Mapping of copper/hydrogen peroxide-induced DNA damage at nucleotide resolution in human genomic DNA by ligation-mediated polymerase chain reaction.

Journal Article (Journal Article)

The ligation-mediated polymerase chain reaction was used to map the frequency of reactive oxygen species-induced DNA damage at nucleotide resolution in genomic DNA purified from cultured human male fibroblasts. Damaged pyrimidine and purine bases were recognized and cleaved by the Nth and Fpg proteins from Escherichia coli, respectively. Strand breaks and modified bases were induced in vitro by copper ion-mediated reduction of hydrogen peroxide in the presence of ascorbate; reactant concentrations were adjusted to induce lesions at a frequency of 1 per 2-3 kilobases in purified genomic DNA. Glyoxal gel analysis demonstrated that the ratio of induced strand breaks to induced base damage was 0.8/2.7 in DNA dialyzed extensively to remove adventitious transition metal ions. Ligation-mediated polymerase chain reaction analysis of the damage frequency in the promoter region of the transcriptionally active phosphoglycerate kinase (PGK 1) gene revealed that (Cu(II)/ascorbate/H2O2 caused DNA base damage by a sequence-dependent mechanism, with the 5' bases of d(pGn) and d(pCn) being damage hot spots, as were the most internal guanines of d(pGGGCCC) and d(pCCCGGG). Since base damage occurs after formation of a DNA-Cu(I)-H2O2 complex, these data suggest that the local DNA sequence affects formation of DNA-Cu(I)-H2O2 complexes and/or the efficiency of base oxidation during resolution of this complex.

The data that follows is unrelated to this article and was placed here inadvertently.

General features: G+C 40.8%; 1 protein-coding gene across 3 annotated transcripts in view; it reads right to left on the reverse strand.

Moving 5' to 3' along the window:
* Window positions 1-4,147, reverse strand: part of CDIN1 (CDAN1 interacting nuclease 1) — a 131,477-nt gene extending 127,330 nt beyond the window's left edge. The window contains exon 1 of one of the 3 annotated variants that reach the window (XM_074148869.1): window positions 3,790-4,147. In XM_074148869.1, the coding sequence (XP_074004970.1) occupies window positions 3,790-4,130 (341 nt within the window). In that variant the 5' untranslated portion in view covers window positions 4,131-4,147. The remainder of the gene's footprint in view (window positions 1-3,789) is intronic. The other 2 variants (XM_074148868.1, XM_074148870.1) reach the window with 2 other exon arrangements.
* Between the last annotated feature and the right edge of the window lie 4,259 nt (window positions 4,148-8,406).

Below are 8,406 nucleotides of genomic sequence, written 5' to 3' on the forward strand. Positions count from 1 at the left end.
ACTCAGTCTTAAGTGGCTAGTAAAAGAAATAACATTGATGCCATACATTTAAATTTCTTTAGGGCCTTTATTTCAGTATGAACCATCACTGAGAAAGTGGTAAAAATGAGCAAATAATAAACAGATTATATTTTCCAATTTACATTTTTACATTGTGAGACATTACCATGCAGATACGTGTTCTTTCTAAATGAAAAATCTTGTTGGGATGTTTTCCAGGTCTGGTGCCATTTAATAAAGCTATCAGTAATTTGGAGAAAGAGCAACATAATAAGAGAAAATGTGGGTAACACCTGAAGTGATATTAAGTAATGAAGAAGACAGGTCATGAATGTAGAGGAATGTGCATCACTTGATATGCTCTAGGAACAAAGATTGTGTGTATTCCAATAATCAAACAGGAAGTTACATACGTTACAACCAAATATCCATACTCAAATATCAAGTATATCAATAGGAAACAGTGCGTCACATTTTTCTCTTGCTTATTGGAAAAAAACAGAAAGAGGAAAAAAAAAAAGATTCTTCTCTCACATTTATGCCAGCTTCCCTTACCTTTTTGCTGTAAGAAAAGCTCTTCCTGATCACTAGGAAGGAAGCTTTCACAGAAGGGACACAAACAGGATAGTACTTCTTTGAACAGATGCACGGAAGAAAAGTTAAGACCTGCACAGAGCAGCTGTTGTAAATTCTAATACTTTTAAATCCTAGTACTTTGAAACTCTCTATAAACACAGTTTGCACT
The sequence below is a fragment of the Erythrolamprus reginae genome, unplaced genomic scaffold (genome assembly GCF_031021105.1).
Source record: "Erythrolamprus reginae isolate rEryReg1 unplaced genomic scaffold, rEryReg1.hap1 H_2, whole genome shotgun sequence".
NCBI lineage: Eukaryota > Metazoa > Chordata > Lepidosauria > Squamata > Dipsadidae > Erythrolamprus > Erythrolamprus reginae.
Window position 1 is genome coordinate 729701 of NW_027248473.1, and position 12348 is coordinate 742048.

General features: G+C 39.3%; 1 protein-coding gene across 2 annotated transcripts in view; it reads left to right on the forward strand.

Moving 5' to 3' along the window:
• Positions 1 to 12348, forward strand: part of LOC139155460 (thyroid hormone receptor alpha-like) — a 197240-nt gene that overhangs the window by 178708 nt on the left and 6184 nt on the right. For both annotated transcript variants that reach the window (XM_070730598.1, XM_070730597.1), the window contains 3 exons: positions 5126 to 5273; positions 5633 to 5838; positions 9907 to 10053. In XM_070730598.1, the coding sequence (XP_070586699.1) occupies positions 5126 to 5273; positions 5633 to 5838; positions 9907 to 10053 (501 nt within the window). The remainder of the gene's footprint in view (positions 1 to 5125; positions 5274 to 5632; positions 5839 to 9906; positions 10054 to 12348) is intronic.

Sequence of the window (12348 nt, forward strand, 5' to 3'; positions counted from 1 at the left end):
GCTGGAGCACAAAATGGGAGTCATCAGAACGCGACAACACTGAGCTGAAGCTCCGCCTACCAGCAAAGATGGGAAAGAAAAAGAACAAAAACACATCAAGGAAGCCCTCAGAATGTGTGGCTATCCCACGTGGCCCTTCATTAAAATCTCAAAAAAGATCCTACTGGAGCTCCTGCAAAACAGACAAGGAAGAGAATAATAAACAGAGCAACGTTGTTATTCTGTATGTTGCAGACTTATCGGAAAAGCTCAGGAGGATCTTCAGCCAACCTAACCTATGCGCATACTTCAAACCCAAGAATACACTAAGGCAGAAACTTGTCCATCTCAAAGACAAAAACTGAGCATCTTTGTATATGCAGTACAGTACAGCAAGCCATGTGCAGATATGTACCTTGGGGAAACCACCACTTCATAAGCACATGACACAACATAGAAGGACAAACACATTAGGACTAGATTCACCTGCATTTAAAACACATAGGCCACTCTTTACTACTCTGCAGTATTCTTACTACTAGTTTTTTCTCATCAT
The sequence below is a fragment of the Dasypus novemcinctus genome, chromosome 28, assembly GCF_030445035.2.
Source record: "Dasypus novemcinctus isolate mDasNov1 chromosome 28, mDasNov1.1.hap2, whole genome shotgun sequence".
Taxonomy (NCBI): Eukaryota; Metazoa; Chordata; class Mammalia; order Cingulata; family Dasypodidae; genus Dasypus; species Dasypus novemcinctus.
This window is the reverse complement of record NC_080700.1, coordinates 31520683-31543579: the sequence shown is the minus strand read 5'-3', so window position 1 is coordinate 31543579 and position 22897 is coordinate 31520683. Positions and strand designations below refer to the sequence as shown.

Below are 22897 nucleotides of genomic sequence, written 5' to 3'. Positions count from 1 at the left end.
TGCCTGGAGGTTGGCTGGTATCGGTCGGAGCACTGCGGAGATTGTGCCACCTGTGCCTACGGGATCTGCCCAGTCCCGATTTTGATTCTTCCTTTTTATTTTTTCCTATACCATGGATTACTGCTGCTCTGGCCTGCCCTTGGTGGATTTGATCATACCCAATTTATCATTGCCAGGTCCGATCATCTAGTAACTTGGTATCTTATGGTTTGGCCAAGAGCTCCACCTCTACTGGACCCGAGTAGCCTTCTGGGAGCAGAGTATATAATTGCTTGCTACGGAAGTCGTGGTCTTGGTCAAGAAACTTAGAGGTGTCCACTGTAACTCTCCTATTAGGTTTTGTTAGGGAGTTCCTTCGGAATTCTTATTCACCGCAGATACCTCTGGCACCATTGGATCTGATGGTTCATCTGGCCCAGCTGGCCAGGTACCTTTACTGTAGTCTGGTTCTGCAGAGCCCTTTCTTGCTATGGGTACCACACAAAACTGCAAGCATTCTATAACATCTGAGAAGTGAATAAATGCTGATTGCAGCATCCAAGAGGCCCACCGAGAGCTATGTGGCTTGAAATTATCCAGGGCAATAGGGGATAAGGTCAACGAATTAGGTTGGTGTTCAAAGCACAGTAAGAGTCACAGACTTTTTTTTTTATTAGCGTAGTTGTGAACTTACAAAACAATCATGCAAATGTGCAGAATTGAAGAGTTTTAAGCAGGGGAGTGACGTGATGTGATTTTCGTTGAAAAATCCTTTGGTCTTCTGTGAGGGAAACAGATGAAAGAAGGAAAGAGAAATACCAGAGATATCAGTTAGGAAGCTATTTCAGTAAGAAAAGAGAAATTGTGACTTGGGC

Full Text

Duke Authors

Cited Authors

  • Rodriguez, H; Drouin, R; Holmquist, GP; O'Connor, TR; Boiteux, S; Laval, J; Doroshow, JH; Akman, SA

Published Date

  • July 21, 1995

Published In

Volume / Issue

  • 270 / 29

Start / End Page

  • 17633 - 17640

PubMed ID

  • 7615572

International Standard Serial Number (ISSN)

  • 0021-9258

Digital Object Identifier (DOI)

  • 10.1074/jbc.270.29.17633


  • eng

Conference Location

  • United States